Monopolar ECG Electrode Equipment Harvard Apparatus BS4 73-0200
    Roller Pump SCI 400 Equipment Watson-Marlow Pumps Group 401U/D1
    Roller Pump MasterFlex Easy Load II Equipment Cole-Parmer Model 77201-60
    Tubing Marprene #14 Equipment Watson-Marlow Pumps Group 902.0016.016
    MasterFlex Tubing Equipment PharMed, Westlake, OH 44145 USA 06485-25
    S48 Square Pulse Stimulator Equipment Grass Technologies Model S48
    SIU5 RF TRANSFORMER ISOLATION UNIT Equipment Grass Technologies Model SIU5
    5 Liter Water Jacketed Reservoir Equipment Radnoti Glass Technology Inc. 120142-5
    2 Liter Water Jacketed Reservoir Equipment Radnoti Glass Technology Inc. 120142-2
    0.5 Liter Water Jacketed Reservoir Equipment Radnoti Glass Technology Inc. 120142-0
    0.25 Liter Water Jacketed Reservoir Equipment Radnoti Glass Technology Inc. 120142-025
    10 ml Heating Coil Equipment Radnoti Glass Technology Inc. 158822
    Compliance Bubble Trap Equipment Radnoti Glass Technology Inc. 130149
    Luer Disconnect Cannula Equipment Harvard Apparatus 72-1444
    3-Way stopcock, FLL to MLT, No Port Covers Equipment Harvard Apparatus BS4 72-2630
    Thermocouple Thermometer Equipment Cole-Parmer WU-91100-40
    Ultra Fine IT-Series Flexible Microprobe Equipment PhysiTemp Instruments Inc., Clifton, NJ 07013 USA IT-24P
    Oscilloscope Tektronix TDS 1002 Equipment Tektronix, Inc. TDS 1002B
    2,3-Butanedione monoxime Reagent Sigma-Aldrich B0753
    Ketamine HCl Reagent Hospira Inc. RL-0065
    Xylazine Reagent Lloyd, Inc. LB15705A
    E-TOXA-CLEAN® Reagent Sigma-Aldrich E9029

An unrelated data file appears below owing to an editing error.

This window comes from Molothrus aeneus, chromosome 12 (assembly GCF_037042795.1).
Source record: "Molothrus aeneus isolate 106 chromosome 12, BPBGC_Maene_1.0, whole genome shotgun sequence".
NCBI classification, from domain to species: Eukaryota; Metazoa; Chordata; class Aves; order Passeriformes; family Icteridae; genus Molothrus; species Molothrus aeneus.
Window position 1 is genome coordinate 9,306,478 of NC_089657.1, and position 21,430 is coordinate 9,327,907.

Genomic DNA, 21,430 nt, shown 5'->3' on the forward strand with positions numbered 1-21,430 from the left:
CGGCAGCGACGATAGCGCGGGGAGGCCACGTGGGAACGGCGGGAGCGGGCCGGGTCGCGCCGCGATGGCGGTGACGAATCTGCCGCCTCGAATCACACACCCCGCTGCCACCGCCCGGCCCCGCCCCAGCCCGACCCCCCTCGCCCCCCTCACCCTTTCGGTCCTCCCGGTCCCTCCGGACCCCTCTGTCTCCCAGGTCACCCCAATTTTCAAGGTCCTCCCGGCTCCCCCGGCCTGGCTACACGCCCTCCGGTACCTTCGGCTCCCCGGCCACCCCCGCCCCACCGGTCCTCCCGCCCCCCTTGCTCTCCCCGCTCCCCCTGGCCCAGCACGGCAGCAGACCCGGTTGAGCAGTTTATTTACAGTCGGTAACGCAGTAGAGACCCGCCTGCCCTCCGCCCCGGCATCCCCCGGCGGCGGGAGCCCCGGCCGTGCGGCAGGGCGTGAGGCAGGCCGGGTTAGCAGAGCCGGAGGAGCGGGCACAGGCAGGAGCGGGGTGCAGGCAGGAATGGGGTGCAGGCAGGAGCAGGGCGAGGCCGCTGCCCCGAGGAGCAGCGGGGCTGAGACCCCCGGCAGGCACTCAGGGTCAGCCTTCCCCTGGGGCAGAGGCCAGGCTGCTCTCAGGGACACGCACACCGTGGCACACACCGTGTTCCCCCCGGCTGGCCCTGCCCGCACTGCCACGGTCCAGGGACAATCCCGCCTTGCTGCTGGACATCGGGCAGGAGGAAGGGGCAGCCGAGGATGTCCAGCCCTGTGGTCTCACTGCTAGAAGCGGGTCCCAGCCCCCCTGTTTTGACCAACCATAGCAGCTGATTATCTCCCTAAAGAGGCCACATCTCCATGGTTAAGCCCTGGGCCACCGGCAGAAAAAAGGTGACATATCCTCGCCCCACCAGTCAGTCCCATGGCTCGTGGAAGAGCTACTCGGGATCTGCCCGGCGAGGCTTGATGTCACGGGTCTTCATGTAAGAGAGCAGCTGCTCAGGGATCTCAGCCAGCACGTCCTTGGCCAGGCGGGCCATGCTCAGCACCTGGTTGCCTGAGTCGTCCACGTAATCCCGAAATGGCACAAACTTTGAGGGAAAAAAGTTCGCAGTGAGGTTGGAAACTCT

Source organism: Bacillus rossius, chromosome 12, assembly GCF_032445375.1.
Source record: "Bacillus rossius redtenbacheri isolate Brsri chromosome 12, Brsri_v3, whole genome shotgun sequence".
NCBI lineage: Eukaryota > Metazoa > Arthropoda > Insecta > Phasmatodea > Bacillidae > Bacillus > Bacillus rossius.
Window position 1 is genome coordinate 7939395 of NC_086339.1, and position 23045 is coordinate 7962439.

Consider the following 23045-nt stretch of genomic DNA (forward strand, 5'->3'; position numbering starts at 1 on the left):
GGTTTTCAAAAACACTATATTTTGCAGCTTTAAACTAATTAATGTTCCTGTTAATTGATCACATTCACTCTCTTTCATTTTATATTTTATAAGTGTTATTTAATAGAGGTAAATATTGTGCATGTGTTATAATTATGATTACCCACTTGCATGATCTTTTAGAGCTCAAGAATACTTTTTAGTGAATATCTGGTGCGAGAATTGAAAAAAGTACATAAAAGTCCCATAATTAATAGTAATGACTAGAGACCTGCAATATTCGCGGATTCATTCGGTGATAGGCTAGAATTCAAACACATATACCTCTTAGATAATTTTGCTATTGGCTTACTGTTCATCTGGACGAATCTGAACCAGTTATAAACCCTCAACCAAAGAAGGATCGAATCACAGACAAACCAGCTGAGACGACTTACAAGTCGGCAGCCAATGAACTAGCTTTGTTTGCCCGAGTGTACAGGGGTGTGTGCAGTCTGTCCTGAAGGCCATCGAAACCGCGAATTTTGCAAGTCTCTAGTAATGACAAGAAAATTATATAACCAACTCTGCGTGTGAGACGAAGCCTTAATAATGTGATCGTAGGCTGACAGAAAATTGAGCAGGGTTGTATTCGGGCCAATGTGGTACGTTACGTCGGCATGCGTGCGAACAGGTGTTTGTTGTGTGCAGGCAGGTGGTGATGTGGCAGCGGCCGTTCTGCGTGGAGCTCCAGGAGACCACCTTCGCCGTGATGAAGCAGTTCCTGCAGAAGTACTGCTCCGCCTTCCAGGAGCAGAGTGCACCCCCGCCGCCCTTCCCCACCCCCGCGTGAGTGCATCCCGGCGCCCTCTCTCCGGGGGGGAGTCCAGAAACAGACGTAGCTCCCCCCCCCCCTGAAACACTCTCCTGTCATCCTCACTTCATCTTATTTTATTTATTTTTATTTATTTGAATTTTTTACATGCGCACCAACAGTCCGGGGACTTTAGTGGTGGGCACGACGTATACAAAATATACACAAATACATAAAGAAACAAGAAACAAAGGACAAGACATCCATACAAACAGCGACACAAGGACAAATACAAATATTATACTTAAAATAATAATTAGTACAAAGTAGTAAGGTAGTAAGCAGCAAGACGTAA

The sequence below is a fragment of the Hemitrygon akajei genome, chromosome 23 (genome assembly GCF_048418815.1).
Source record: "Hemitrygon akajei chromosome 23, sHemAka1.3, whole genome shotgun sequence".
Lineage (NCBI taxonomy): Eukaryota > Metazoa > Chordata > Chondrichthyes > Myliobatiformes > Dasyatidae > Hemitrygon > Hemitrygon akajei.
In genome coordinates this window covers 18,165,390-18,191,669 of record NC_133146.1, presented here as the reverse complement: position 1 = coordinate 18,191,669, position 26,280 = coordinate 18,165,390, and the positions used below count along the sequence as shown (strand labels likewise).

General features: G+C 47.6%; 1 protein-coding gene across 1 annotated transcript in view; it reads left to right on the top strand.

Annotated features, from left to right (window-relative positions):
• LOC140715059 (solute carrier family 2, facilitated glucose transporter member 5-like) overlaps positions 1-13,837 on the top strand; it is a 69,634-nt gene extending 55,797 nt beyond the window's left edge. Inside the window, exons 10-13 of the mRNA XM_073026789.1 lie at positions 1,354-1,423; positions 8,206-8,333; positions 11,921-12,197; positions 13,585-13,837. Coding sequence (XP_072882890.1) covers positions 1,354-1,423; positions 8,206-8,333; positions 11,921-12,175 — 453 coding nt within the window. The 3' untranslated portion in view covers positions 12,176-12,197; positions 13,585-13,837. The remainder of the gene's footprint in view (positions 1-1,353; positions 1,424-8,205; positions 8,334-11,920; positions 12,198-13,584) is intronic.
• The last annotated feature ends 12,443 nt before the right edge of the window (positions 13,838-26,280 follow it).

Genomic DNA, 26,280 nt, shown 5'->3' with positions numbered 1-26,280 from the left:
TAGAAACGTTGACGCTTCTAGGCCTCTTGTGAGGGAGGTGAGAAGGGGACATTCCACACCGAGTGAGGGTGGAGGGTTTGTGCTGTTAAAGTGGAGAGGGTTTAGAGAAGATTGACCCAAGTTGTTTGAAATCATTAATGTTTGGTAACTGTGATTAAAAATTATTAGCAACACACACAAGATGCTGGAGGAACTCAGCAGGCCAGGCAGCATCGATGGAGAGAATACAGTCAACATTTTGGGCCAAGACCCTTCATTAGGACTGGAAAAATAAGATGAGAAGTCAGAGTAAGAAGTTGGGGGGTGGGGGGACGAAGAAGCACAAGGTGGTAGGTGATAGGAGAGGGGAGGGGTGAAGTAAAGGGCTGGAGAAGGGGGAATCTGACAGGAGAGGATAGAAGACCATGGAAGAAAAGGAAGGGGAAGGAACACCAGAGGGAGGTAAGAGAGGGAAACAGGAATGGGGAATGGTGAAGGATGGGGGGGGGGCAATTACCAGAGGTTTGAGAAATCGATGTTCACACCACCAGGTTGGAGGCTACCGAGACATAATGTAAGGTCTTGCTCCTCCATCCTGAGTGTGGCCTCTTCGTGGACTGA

Di-8-ANEPPS Reagent Invitrogen D-3167

    References

    1. Efimov, I.R., V.P. Nikolski, and G. Salama, Optical imaging of the heart. Circ Res. 95(1): p. 21-33 (2004).
    2. Hucker, W.J., et al., Images in cardiovascular medicine. Optical mapping of the human atrioventricular junction. Circulation. 117(11): p. 1474-7 (2008).
    3. Entcheva, E. and H. Bien, Macroscopic optical mapping of excitation in cardiac cell networks with ultra-high spatiotemporal resolution. Prog Biophys Mol Biol. 92(2): p. 232-57 (2006).
    4. Entcheva, E., et al., Fluorescence imaging of electrical activity in cardiac cells using an all-solid-state system. IEEE Trans Biomed Eng. 51(2): p. 333-41 (2004).
    5. Stamm, C., et al., Rapid endotoxin-induced alterations in myocardial calcium handling: obligatory role of cardiac TNF-alpha. Anesthesiology. 95(6): p. 1396-405 (2001).
    6. Choi, Y.H., et al., Cardiac conduction through engineered tissue. Am J Pathol. 169(1): p. 72-85 (2006).
    7. Skrzypiec-Spring, M., et al., Isolated heart perfusion according to Langendorff---still viable in the new millennium. J Pharmacol Toxicol Methods. 55(2): p. 113-26 (2007).
    8. Fedorov, V.V., et al., Application of blebbistatin as an excitation-contraction uncoupler for electrophysiologic study of rat and rabbit hearts. Heart Rhythm. 4(5): p. 619-26 (2007).

    Comments

    1 Comment

    Please sir, can you mail me this video on optical-mapping-of-langendorff-perfused-rat-hearts, i would be grateful to you. Its very nice to see and is highly informative . thanks....... rvnegi9@gmail.com
    Reply

    Posted by: Ravinder N.October 2, 2012, 10:01 AM